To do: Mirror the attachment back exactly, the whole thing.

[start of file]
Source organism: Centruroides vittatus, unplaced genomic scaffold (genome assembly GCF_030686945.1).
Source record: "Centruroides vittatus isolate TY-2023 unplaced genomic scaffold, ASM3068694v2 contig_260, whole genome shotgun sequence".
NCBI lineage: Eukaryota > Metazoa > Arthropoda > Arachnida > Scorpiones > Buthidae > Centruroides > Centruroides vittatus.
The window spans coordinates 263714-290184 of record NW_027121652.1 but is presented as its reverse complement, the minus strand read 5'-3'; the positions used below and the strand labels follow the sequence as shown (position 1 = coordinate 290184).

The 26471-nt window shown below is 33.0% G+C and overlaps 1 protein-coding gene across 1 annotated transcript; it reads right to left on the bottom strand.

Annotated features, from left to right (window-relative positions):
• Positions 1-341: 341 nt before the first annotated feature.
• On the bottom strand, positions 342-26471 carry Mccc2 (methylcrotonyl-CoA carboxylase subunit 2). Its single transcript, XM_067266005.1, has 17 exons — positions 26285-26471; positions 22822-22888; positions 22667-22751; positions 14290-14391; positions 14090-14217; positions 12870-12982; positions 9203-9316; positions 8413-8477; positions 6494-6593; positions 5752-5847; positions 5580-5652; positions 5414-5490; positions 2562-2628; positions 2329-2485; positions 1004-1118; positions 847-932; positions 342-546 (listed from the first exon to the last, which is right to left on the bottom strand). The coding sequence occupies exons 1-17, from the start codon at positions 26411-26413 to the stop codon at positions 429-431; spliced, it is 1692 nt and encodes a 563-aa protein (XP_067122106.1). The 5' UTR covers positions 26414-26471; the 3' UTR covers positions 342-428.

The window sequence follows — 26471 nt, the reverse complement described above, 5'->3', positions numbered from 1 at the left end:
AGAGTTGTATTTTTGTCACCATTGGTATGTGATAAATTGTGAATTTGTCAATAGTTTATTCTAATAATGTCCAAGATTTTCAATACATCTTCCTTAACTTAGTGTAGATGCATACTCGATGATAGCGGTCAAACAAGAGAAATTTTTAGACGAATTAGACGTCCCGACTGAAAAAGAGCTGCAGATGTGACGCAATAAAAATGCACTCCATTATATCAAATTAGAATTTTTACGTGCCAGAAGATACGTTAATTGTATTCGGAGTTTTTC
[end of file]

Source organism: Centruroides vittatus, unplaced genomic scaffold (genome assembly GCF_030686945.1).
Source record: "Centruroides vittatus isolate TY-2023 unplaced genomic scaffold, ASM3068694v2 contig_260, whole genome shotgun sequence".
NCBI lineage: Eukaryota > Metazoa > Arthropoda > Arachnida > Scorpiones > Buthidae > Centruroides > Centruroides vittatus.
The window spans coordinates 263714-290184 of record NW_027121652.1 but is presented as its reverse complement, the minus strand read 5'-3'; the positions used below and the strand labels follow the sequence as shown (position 1 = coordinate 290184).

The 26471-nt window shown below is 33.0% G+C and overlaps 1 protein-coding gene across 1 annotated transcript; it reads right to left on the bottom strand.

Annotated features, from left to right (window-relative positions):
• Positions 1-341: 341 nt before the first annotated feature.
• On the bottom strand, positions 342-26471 carry Mccc2 (methylcrotonyl-CoA carboxylase subunit 2). Its single transcript, XM_067266005.1, has 17 exons — positions 26285-26471; positions 22822-22888; positions 22667-22751; positions 14290-14391; positions 14090-14217; positions 12870-12982; positions 9203-9316; positions 8413-8477; positions 6494-6593; positions 5752-5847; positions 5580-5652; positions 5414-5490; positions 2562-2628; positions 2329-2485; positions 1004-1118; positions 847-932; positions 342-546 (listed from the first exon to the last, which is right to left on the bottom strand). The coding sequence occupies exons 1-17, from the start codon at positions 26411-26413 to the stop codon at positions 429-431; spliced, it is 1692 nt and encodes a 563-aa protein (XP_067122106.1). The 5' UTR covers positions 26414-26471; the 3' UTR covers positions 342-428.

The window sequence follows — 26471 nt, the reverse complement described above, 5'->3', positions numbered from 1 at the left end:
AGAGTTGTATTTTTGTCACCATTGGTATGTGATAAATTGTGAATTTGTCAATAGTTTATTCTAATAATGTCCAAGATTTTCAATACATCTTCCTTAACTTAGTGTAGATGCATACTCGATGATAGCGGTCAAACAAGAGAAATTTTTAGACGAATTAGACGTCCCGACTGAAAAAGAGCTGCAGATGTGACGCAATAAAAATGCACTCCATTATATCAAATTAGAATTTTTACGTGCCAGAAGATACGTTAATTGTATTCGGAGTTTTTC